Funny thing about goose bumps. I tend to associate them with my arms. But early in "Defying Gravity," the now-iconic Act One finale in Wicked, as Elphaba and Glinda's two voices blended together to create a pure line of musical sound on the lyric, "I hope you're happy right now," without warning countless goose bumps began to tingle down around both of my ankles and rushed to my knees. Mine was not an isolated response: As the song continued to soar ("So if you care to find me/Look to the western sky"), there was a sense that the entire Fox Theatre audience was levitating from sheer bliss.
Unless you've been hibernating in Munchkinland for the past decade, you know that Wicked, which has returned to the Fox to enchant theatergoers through the holidays and into the new year, retells the oh-so-familiar Wizard of Oz story through the eyes of Elphaba, the Wicked Witch of the West. You also might recall that when Wicked debuted on Broadway in 2003, it was dismissed by some of the major reviewers and was largely ignored at Tony time. But despite its slights, the show has triumphed. To see Wicked again is to be reminded that it is a savvy blend of craft, intelligence and imagination. Although it does posit a clear-cut message about the quiet terrors of individuality and the need for acceptance, mostly it sings. The ebullient, addictive score by Stephen Schwartz heaps melodies upon the viewer like an unceasing star shower.
This is Wicked's fourth visit to St. Louis since 2005. In a musical that is already a veritable Pandora's box of surprises, perhaps the biggest surprise of all is that the production still feels so crisply sharp. Aren't national tours supposed to get leaner, cheaper and more frayed as the years go by? This one hasn't. Thanks to spirited performances like the one by Billy Harrigan Tighe as the fun-loving Fiyero, the production retains its vibrancy.
Wicked remains what it always has been: a flawed splendor. Act One has so much sassy fun establishing the hate-love relationship between the antisocial Elphaba and the materialistic Glinda (later to emerge as the Good Witch of the North) that Act Two becomes overcrowded with plot resolutions. The abrupt change in tone creates a problem for any actress who plays Glinda. In Act One she is a comedian; in Act Two she rather (too) abruptly transitions to long-suffering and mature. Jeanna de Waal smoothly glides through the first act but is less effective after she loses her long blond tresses and has to grow up while retaining an occasional sense of irony.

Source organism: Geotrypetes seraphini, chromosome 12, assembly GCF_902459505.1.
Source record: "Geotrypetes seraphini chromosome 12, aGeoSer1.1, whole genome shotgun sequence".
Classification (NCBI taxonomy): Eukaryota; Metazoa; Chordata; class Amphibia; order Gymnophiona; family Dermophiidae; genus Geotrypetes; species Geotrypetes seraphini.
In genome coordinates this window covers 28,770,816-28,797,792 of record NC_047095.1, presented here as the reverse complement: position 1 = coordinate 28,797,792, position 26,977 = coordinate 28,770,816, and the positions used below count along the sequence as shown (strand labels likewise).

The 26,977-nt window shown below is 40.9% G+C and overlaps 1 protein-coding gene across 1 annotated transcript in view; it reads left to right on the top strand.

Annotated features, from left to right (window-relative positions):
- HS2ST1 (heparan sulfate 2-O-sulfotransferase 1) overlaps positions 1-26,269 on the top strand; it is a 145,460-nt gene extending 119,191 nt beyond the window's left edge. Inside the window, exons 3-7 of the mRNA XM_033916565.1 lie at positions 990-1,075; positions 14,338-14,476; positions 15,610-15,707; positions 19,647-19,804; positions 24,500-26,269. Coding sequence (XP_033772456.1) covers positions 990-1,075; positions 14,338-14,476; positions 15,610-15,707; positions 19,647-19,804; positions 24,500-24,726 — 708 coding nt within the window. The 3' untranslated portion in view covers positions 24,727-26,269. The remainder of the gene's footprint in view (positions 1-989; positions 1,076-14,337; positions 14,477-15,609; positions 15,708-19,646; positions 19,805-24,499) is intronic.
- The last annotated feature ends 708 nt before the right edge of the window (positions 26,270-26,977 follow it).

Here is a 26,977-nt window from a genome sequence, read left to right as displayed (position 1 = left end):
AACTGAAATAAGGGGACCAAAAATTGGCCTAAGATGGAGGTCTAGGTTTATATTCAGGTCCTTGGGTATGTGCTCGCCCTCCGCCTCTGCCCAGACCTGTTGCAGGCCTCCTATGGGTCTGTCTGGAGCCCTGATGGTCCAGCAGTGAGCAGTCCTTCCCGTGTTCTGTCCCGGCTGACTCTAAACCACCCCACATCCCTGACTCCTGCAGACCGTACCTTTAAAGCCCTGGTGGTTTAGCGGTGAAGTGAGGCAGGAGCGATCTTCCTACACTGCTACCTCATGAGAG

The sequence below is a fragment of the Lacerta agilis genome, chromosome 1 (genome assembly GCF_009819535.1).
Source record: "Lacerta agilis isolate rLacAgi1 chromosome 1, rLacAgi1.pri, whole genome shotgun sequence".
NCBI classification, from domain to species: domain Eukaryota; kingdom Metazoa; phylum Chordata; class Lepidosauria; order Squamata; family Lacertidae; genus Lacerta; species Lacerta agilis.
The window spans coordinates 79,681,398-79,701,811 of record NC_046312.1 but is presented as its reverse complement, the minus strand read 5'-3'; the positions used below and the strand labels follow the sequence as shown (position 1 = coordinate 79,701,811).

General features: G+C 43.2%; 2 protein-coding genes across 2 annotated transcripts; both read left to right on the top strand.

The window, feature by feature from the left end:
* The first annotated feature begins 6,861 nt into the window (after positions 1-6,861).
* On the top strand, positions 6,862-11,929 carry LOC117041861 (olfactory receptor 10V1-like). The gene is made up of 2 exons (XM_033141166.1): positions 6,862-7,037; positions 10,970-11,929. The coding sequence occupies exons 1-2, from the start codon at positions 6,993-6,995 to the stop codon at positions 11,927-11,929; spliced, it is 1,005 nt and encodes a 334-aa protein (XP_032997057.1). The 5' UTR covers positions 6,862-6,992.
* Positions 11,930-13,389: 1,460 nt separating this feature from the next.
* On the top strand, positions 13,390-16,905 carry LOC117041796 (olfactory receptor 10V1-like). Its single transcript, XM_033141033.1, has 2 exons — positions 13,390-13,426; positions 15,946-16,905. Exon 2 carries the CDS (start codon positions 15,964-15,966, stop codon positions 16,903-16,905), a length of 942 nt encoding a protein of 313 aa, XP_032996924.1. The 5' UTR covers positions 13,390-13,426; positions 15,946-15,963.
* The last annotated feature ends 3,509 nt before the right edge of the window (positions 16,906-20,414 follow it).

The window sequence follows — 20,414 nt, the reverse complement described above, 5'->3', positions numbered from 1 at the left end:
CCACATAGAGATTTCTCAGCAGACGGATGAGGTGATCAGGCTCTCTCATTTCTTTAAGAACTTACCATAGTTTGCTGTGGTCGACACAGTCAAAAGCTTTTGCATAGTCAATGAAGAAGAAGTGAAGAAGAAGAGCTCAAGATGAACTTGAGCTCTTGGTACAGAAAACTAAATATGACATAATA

Elphaba, the better-written character, is a veritable kaleidoscope of variety and change. Christine Dwyer plays the part with winning charm. Her eyes sparkle; the clean line of her facial profile directs the eye to a bewitching ski-lift chin. If Dwyer's singing voice lacks the furnace blast of previous Elphabas, she seduces us with warmth rather than fire. While most Elphabas stake their claim to ownership of the role early on in the brassy "The Wizard and I," Dwyer bides her time. Her first take-no-prisoners moment occurs in the more plaintive "I'm Not That Girl." Without so much as raising her voice, by song's end she holds us in thrall. From that moment on, Dwyer is on a roll. But then in Act Two she must confront the daunting "No Good Deed," a treacherous gauntlet that has been the Waterloo for many an Elphaba. Not to worry. Dwyer soars through this howl of incantations and chants with confidence and aplomb.
Anyone who is about to see Wicked for the first time will have the assurance of knowing that they're seeing an A-team production; those who are returning to see the show again need not worry about feeling shortchanged. And those who want to return but need a good reason to be persuaded can find that new reason in two words: Christine Dwyer.